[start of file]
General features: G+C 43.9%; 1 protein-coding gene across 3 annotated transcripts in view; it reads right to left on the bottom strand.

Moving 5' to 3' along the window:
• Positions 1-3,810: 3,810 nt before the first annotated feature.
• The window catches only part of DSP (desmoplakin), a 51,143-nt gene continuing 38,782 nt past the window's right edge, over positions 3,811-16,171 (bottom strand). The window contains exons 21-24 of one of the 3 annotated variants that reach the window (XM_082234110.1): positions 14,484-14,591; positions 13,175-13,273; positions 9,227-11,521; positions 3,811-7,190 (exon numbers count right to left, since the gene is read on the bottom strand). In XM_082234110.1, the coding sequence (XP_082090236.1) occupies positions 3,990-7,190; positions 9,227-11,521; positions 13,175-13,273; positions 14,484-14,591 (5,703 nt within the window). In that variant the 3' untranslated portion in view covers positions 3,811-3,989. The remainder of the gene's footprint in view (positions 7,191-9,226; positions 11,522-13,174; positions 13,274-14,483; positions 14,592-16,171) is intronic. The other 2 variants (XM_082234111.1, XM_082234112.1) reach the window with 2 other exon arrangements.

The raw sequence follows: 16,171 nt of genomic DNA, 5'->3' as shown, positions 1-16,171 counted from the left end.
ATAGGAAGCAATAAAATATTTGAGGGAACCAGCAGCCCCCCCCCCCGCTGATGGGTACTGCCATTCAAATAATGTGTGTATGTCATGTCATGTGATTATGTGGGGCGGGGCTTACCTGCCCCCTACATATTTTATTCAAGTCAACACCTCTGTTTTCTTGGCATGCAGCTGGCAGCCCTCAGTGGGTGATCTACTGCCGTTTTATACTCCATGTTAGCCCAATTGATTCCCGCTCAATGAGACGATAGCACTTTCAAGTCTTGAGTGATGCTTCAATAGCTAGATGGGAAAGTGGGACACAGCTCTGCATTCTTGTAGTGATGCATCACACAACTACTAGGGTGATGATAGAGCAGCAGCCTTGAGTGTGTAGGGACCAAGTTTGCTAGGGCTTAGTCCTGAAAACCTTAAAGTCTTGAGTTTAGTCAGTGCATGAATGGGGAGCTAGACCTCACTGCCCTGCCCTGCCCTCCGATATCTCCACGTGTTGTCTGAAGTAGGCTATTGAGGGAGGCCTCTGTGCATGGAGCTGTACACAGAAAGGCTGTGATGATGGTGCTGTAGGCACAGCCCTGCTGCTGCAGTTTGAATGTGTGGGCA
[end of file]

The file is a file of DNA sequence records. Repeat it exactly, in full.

General features: G+C 43.9%; 1 protein-coding gene across 3 annotated transcripts in view; it reads right to left on the bottom strand.

Moving 5' to 3' along the window:
• Positions 1-3,810: 3,810 nt before the first annotated feature.
• The window catches only part of DSP (desmoplakin), a 51,143-nt gene continuing 38,782 nt past the window's right edge, over positions 3,811-16,171 (bottom strand). The window contains exons 21-24 of one of the 3 annotated variants that reach the window (XM_082234110.1): positions 14,484-14,591; positions 13,175-13,273; positions 9,227-11,521; positions 3,811-7,190 (exon numbers count right to left, since the gene is read on the bottom strand). In XM_082234110.1, the coding sequence (XP_082090236.1) occupies positions 3,990-7,190; positions 9,227-11,521; positions 13,175-13,273; positions 14,484-14,591 (5,703 nt within the window). In that variant the 3' untranslated portion in view covers positions 3,811-3,989. The remainder of the gene's footprint in view (positions 7,191-9,226; positions 11,522-13,174; positions 13,274-14,483; positions 14,592-16,171) is intronic. The other 2 variants (XM_082234111.1, XM_082234112.1) reach the window with 2 other exon arrangements.

The raw sequence follows: 16,171 nt of genomic DNA, 5'->3' as shown, positions 1-16,171 counted from the left end.
ATAGGAAGCAATAAAATATTTGAGGGAACCAGCAGCCCCCCCCCCCGCTGATGGGTACTGCCATTCAAATAATGTGTGTATGTCATGTCATGTGATTATGTGGGGCGGGGCTTACCTGCCCCCTACATATTTTATTCAAGTCAACACCTCTGTTTTCTTGGCATGCAGCTGGCAGCCCTCAGTGGGTGATCTACTGCCGTTTTATACTCCATGTTAGCCCAATTGATTCCCGCTCAATGAGACGATAGCACTTTCAAGTCTTGAGTGATGCTTCAATAGCTAGATGGGAAAGTGGGACACAGCTCTGCATTCTTGTAGTGATGCATCACACAACTACTAGGGTGATGATAGAGCAGCAGCCTTGAGTGTGTAGGGACCAAGTTTGCTAGGGCTTAGTCCTGAAAACCTTAAAGTCTTGAGTTTAGTCAGTGCATGAATGGGGAGCTAGACCTCACTGCCCTGCCCTGCCCTCCGATATCTCCACGTGTTGTCTGAAGTAGGCTATTGAGGGAGGCCTCTGTGCATGGAGCTGTACACAGAAAGGCTGTGATGATGGTGCTGTAGGCACAGCCCTGCTGCTGCAGTTTGAATGTGTGGGCA